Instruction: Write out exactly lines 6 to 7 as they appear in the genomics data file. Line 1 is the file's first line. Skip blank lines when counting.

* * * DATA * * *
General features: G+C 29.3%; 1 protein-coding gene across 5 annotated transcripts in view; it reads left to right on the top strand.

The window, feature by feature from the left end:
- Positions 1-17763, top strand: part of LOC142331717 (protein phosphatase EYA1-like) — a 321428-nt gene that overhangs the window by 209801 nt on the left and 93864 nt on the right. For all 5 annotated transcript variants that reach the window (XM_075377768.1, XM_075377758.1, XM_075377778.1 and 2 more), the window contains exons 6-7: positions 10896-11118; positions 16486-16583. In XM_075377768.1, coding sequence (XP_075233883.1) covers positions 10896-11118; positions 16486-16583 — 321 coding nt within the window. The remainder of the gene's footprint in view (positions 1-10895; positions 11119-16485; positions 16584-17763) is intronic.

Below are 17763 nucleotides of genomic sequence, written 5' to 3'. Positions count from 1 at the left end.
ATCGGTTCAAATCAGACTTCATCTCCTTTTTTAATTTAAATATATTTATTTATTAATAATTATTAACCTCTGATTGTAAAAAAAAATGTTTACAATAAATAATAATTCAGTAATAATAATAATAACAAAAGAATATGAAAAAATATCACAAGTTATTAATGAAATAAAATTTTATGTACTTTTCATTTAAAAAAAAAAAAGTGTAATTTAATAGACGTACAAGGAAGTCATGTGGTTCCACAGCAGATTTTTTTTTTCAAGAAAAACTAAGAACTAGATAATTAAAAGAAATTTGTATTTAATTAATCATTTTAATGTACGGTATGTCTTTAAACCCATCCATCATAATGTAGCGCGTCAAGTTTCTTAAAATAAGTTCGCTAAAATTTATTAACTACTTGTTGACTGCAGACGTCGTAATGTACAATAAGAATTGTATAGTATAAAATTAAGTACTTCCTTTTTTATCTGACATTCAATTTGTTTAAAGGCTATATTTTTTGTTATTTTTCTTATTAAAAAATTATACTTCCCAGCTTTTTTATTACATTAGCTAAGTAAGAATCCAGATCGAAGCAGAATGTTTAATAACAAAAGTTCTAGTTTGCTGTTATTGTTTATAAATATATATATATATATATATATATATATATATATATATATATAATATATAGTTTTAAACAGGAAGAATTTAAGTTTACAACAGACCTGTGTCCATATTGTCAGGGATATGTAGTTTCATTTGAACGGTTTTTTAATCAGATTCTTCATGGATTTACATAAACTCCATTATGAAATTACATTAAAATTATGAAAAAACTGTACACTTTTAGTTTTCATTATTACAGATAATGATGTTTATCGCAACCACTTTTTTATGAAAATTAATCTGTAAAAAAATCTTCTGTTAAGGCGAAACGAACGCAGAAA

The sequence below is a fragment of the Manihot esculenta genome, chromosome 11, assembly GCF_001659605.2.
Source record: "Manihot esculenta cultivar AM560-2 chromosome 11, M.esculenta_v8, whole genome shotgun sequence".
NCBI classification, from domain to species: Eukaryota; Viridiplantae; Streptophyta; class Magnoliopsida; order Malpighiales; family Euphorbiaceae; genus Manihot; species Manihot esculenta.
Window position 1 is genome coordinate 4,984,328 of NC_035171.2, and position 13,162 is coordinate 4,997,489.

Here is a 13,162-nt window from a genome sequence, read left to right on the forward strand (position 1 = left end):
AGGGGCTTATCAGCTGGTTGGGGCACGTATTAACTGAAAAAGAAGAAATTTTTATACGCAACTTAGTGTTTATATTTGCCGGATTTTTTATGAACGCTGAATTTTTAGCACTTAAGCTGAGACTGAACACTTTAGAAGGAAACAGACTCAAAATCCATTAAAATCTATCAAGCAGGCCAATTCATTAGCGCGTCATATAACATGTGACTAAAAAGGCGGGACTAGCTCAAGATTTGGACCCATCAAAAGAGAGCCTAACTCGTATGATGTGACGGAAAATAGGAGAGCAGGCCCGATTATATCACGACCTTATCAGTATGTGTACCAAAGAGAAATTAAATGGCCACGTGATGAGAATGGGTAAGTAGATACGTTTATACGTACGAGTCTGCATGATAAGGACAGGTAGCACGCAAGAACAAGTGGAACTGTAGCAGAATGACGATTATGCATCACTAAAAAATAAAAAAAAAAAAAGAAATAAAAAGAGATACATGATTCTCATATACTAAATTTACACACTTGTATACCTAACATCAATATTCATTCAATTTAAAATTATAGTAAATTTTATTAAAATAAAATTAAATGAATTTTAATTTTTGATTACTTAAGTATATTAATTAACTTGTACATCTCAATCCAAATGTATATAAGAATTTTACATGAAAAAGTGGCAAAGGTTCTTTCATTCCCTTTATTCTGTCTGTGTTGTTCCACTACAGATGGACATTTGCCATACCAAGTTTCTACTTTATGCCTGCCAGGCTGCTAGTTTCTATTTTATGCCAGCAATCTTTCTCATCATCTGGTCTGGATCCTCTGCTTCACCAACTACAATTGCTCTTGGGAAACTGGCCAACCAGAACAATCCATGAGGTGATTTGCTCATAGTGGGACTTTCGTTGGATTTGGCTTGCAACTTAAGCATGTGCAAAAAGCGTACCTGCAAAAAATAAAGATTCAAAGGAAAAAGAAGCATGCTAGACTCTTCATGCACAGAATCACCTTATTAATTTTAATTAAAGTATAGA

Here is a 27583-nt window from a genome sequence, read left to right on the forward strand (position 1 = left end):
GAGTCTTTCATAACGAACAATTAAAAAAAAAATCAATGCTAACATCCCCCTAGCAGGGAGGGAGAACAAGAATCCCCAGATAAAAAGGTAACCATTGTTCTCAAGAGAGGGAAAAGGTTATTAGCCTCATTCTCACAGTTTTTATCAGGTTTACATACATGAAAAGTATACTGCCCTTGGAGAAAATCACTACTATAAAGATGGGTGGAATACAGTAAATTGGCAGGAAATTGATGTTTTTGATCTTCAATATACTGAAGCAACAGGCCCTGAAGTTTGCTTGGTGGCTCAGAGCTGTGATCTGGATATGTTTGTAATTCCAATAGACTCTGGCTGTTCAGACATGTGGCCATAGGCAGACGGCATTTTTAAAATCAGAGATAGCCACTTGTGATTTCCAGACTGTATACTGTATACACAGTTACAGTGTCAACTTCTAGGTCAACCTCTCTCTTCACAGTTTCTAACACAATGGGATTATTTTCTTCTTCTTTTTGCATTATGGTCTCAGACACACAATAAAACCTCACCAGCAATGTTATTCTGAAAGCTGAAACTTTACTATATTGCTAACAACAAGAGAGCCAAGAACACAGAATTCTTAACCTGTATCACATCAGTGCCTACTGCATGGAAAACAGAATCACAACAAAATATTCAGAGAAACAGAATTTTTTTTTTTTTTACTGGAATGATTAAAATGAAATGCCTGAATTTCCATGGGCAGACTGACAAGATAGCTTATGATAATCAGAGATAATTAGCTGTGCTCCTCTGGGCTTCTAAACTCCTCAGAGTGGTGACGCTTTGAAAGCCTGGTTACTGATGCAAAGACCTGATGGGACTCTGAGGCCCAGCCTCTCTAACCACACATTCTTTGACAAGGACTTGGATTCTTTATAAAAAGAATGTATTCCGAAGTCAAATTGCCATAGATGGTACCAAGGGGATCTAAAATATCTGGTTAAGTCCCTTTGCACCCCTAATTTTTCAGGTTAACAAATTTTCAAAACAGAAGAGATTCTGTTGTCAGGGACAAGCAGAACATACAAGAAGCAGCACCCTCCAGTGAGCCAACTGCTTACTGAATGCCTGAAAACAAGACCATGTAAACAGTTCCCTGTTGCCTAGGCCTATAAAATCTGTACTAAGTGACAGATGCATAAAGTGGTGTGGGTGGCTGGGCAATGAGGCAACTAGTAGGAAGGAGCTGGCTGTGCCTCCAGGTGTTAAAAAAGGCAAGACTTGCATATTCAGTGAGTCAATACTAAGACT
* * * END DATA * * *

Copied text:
The sequence below is a fragment of the Manihot esculenta genome, chromosome 11, assembly GCF_001659605.2.
Source record: "Manihot esculenta cultivar AM560-2 chromosome 11, M.esculenta_v8, whole genome shotgun sequence".